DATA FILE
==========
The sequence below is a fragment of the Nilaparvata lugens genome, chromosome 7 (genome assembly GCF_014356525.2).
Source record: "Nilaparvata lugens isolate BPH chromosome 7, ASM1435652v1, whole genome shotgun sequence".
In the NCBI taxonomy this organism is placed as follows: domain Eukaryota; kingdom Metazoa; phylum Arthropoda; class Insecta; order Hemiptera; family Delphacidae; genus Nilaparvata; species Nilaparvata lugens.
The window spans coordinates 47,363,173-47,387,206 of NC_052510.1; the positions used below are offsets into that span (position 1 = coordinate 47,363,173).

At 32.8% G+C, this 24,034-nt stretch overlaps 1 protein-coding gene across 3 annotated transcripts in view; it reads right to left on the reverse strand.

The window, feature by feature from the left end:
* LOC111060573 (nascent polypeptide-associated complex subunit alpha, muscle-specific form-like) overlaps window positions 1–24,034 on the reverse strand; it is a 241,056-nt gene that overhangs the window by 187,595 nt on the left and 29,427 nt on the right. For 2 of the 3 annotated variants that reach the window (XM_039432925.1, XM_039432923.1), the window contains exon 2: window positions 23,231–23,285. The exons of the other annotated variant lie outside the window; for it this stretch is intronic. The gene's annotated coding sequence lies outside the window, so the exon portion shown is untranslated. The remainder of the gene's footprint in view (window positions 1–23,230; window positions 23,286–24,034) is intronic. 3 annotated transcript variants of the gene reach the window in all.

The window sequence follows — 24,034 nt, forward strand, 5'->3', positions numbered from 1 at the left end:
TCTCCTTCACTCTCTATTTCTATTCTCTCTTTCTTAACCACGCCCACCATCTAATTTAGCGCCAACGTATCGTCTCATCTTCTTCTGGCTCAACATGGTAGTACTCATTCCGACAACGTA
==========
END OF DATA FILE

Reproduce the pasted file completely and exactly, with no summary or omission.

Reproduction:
The sequence below is a fragment of the Nilaparvata lugens genome, chromosome 7 (genome assembly GCF_014356525.2).
Source record: "Nilaparvata lugens isolate BPH chromosome 7, ASM1435652v1, whole genome shotgun sequence".
In the NCBI taxonomy this organism is placed as follows: domain Eukaryota; kingdom Metazoa; phylum Arthropoda; class Insecta; order Hemiptera; family Delphacidae; genus Nilaparvata; species Nilaparvata lugens.
The window spans coordinates 47,363,173-47,387,206 of NC_052510.1; the positions used below are offsets into that span (position 1 = coordinate 47,363,173).

At 32.8% G+C, this 24,034-nt stretch overlaps 1 protein-coding gene across 3 annotated transcripts in view; it reads right to left on the reverse strand.

The window, feature by feature from the left end:
* LOC111060573 (nascent polypeptide-associated complex subunit alpha, muscle-specific form-like) overlaps window positions 1–24,034 on the reverse strand; it is a 241,056-nt gene that overhangs the window by 187,595 nt on the left and 29,427 nt on the right. For 2 of the 3 annotated variants that reach the window (XM_039432925.1, XM_039432923.1), the window contains exon 2: window positions 23,231–23,285. The exons of the other annotated variant lie outside the window; for it this stretch is intronic. The gene's annotated coding sequence lies outside the window, so the exon portion shown is untranslated. The remainder of the gene's footprint in view (window positions 1–23,230; window positions 23,286–24,034) is intronic. 3 annotated transcript variants of the gene reach the window in all.

The window sequence follows — 24,034 nt, forward strand, 5'->3', positions numbered from 1 at the left end:
TCTCCTTCACTCTCTATTTCTATTCTCTCTTTCTTAACCACGCCCACCATCTAATTTAGCGCCAACGTATCGTCTCATCTTCTTCTGGCTCAACATGGTAGTACTCATTCCGACAACGTA